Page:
Life-Study of 1 & 2 Timothy, Titus and Philemon, by Witness Lee


In verse 3 Paul continues, “Take your share in suffering evil as a good soldier of Christ Jesus.” The apostles considered their ministry a warfare for Christ, just as the priestly service was considered a military service, a warfare, in Numbers 4:23, 30, 35 (lit.). Whenever we minister Christ to others, we find ourselves in a battle. Hence, we should not only be teachers committing the deposit to others, but we should also be soldiers fighting for God’s interests.

Verse 4 says, “No one serving as a soldier entangles himself with the affairs of life, that he may please the one who enlisted him.” The word for life here in Greek is bios, indicating the physical life in this age. To fight a good fight (4:7) for the Lord’s interests on this earth we must be cleared of any earthly entanglement. The matters of our material, physical life should not entangle us as we are endeavoring to minister Christ to others. This ministry is a fighting, and the fighting requires that we be free from entanglement. On the one hand, the priestly service is a ministry to God; on the other hand, it is a warfare against God’s enemies. As the priests were bearing the ark of testimony, they had to be prepared to fight against those who might attack this testimony.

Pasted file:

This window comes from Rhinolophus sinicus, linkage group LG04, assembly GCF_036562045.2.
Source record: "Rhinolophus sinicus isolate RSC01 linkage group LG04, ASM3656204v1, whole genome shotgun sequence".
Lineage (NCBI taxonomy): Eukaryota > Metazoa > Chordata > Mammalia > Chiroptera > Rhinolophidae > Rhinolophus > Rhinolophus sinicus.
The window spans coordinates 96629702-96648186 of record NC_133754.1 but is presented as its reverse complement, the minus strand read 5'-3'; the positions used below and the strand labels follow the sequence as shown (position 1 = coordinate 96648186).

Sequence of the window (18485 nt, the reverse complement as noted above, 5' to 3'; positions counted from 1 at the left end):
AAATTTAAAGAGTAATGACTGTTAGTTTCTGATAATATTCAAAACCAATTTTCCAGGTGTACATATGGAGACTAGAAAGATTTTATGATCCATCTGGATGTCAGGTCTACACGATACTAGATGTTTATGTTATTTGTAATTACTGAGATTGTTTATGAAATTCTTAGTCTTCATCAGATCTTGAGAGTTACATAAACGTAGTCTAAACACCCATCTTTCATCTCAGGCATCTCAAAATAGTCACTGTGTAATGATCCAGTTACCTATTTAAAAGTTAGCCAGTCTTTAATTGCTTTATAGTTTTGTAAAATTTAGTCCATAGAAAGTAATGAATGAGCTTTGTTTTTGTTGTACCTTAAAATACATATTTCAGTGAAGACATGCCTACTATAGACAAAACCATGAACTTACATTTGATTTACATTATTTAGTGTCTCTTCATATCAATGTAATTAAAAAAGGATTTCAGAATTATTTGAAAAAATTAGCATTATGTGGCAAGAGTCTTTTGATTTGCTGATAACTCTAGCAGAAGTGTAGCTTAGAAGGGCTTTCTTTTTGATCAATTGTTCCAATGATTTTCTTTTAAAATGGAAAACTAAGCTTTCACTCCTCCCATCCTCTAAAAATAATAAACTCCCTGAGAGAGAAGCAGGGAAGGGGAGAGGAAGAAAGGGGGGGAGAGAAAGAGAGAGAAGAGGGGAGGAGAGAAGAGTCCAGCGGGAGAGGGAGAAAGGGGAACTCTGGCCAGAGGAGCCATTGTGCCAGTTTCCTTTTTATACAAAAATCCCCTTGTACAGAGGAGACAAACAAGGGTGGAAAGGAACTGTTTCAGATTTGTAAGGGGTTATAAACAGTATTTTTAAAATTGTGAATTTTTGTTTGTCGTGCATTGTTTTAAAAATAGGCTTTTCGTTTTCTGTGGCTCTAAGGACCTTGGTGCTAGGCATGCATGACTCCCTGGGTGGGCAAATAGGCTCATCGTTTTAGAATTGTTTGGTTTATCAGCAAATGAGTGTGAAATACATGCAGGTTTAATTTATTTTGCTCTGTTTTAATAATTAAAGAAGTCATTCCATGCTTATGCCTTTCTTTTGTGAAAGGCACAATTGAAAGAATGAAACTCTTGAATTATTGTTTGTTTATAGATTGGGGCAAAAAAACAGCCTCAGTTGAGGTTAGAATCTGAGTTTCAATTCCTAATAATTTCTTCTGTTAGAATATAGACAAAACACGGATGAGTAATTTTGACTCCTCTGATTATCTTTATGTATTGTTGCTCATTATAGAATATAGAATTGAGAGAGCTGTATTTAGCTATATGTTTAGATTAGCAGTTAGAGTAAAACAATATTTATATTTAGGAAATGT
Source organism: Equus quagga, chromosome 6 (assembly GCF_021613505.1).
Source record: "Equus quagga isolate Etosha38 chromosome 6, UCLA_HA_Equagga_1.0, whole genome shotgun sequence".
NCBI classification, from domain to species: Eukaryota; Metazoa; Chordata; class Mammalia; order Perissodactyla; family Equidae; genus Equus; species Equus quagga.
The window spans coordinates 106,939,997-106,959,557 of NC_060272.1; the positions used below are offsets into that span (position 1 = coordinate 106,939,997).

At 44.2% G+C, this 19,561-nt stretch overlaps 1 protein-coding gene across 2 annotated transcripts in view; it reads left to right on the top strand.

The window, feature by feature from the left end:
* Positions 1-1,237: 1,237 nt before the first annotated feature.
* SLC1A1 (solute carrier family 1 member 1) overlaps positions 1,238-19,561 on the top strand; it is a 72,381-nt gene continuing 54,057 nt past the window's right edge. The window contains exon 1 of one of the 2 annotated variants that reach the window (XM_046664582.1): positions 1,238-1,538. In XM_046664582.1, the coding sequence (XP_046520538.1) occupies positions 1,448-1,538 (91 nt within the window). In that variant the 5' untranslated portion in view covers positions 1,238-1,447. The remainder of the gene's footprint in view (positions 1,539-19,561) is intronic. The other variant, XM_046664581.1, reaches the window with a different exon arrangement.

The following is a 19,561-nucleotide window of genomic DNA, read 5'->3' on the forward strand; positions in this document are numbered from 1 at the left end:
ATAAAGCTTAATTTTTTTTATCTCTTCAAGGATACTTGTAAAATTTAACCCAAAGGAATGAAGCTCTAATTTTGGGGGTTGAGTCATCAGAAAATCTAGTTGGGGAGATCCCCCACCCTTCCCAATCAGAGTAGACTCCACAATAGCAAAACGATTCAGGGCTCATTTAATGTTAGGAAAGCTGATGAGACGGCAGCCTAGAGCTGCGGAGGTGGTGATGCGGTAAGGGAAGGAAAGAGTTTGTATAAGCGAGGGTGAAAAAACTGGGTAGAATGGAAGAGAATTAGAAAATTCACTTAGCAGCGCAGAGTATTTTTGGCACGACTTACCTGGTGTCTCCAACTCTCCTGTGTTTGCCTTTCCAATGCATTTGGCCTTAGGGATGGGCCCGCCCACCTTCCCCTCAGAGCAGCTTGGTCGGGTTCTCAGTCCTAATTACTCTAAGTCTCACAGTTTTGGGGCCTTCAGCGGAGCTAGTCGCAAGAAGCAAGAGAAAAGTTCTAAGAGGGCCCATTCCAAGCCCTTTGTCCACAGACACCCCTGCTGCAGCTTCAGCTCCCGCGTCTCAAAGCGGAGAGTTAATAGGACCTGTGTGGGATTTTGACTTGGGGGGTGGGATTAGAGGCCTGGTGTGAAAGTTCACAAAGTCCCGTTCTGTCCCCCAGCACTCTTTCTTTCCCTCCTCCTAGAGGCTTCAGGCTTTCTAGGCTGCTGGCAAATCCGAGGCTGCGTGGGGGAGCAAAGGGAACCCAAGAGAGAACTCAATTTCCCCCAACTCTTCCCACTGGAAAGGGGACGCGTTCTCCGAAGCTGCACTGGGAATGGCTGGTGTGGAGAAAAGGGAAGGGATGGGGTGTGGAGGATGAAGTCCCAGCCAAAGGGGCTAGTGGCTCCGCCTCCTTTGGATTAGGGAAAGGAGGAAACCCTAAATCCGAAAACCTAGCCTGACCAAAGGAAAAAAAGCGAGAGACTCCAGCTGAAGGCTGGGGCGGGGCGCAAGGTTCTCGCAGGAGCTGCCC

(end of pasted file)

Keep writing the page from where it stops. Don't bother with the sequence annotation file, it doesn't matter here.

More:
In verse 5 Paul likens Timothy to an athlete contending in the games: “And if also anyone contends in the games, he is not crowned unless he contends lawfully.” At the same time Timothy was to be a teacher and a soldier, he was also to be an athlete. A soldier must fight to win the victory, whereas an athlete must contend lawfully to receive the crown.

It is important for a runner in a race to run fast. That is not the time for him to exercise patience. In a foregoing message I encouraged you to wait and pray. But when it comes to running the race to win the crown, we should not wait. On the contrary, we should run to reach the goal.


Verse 6 continues, “The laboring husbandman must be the first to partake of the fruits.” Here Paul likens Timothy to a husbandman, a farmer. Just as a soldier must win the victory and an athlete must receive the crown, so a husbandman must partake of the fruits, the food. This requires patience. As athletes we should be quick, but as farmers we need to be patient. If out of impatience a farmer would pluck up the tiny sprouts, his crop would be ruined. Likewise, if he drives his cattle too much, he may hurt them. With both crops and livestock, farmers must learn to have patience.

Verses 7 through 14 are related to Paul’s charge to Timothy that he be a husbandman. After telling Timothy to consider what he says and that the Lord will give him understanding in all things (v. 7), Paul goes on to say, “Remember Jesus Christ, raised from among the dead, of the seed of David, according to my gospel.” The word “raised” in verse 8 indicates Christ’s victory over death by His divine life with its resurrection power. The expression “seed of David” indicates Christ’s dignified human nature exalted and glorified along with His divine nature. The words “my gospel” indicate that Paul’s gospel was the glad tidings of the living Person of Christ, who possesses both the divine and human nature, who was incarnated to be the Son of Man and resurrected to be the Son of God, as indicated in the parallel portion, Romans 1:1-4.